In addition, the City of Henning charges a fee when the fire department responds to calls outside the city limits, and that fee is sometimes imposed on out-of-state insurance companies. Pet. App. 27. Although the fees charged are insufficient for the department to earn a profit, an activity can be "commercial" even if it is conducted on a nonprofit basis. See, e.g., Camps Newfound/Owatonna, Inc. v. Town of Harrison, 520 U.S. 564, 573 (1997) ("Even though petitioner's camp does not make a profit, it is unquestionably engaged in commerce, not only as a purchaser, but also as a provider of goods and services.") (citations omitted). The fire department pays volunteers an hourly wage for the time spent responding to emergency situations. Pet. App. 27. The department also purchases goods and services, including firefighting equipment, from out-of state vendors. Ibid. The fire station's activities further affect interstate commerce because insurance companies take into account the availability and quality of a community's firefighting services in setting insurance rates. As the court of appeals explained, "[t]he presence of an active fire department in Henning * * * significantly impacts the insurance rates of all the businesses (and homes) in Henning, which in turn influences the commercial transactions of those businesses, both in the sense of their relationships to their insurers and their profit margins." Id. at 29-30.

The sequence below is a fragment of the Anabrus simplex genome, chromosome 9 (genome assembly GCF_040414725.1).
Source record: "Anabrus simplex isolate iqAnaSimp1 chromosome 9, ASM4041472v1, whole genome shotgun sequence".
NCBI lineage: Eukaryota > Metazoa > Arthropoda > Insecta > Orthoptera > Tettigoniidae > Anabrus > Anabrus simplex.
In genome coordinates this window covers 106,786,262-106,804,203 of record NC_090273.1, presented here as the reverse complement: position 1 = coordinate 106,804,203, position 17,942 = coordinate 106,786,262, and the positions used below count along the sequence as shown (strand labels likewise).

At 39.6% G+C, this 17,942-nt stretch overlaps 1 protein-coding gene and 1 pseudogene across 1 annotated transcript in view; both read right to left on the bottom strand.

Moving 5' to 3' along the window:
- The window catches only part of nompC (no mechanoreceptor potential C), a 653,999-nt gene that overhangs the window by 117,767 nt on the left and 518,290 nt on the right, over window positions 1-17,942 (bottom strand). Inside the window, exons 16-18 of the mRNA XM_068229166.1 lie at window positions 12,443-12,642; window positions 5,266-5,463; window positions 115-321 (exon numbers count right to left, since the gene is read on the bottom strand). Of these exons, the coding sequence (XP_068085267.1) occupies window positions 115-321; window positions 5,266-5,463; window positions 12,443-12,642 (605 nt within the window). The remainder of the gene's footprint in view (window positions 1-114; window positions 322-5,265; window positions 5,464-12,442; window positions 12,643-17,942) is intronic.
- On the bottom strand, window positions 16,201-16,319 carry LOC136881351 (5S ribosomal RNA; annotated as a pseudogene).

Thus, the court of appeals did not rely on a categorical rule of any sort, but based its decision on a careful, case-specific analysis of the ways in which the activities of the Henning Fire Department affect interstate commerce. Petitioner identifies no court of appeals decision, before or after this Court's ruling in Jones, that has held Section 844(i) to be inapplicable to a building that performs comparable functions. Absent any conflict among the circuits, petitioner's claim would not warrant this Court's review even if a final judgment had been entered in the case.

CONCLUSION

The petition for a writ of certiorari should be denied.

Respectfully submitted.

 

THEODORE B. OLSON
Solicitor General
CHRISTOPHER A. WRAY
Assistant Attorney General
DEBORAH WATSON
Attorney

MAY 2004

* Compare Belflower v. United States, 129 F.3d 1459, 1462 (11th Cir. 1997) (upholding a conviction under Section 844(i) for the arson of a police vehicle, on the ground that the vehicle was used in an activity affecting interstate commerce because the officer's responses to emergencies affected interstate commerce), cert. denied, 524 U.S. 921 (1998); cf. Benson v. Universal Ambulance Serv., Inc., 675 F.2d 783, 786 (6th Cir. 1982) (private ambulance service was engaged in an activity that affected interstate commerce for purposes of the Fair Labor Standards Act of 1938, 29 U.S.C. 201 et seq., because it "responded to emergencies on streets and highways over which flows significant commerce between the states" and "remove[d] obstructions from such streets and highways as to enable commerce to move freely") (quoting Benson v. Universal Ambulance Serv., Inc., 497 F. Supp. 383, 385 (E.D. Mich. 1980)).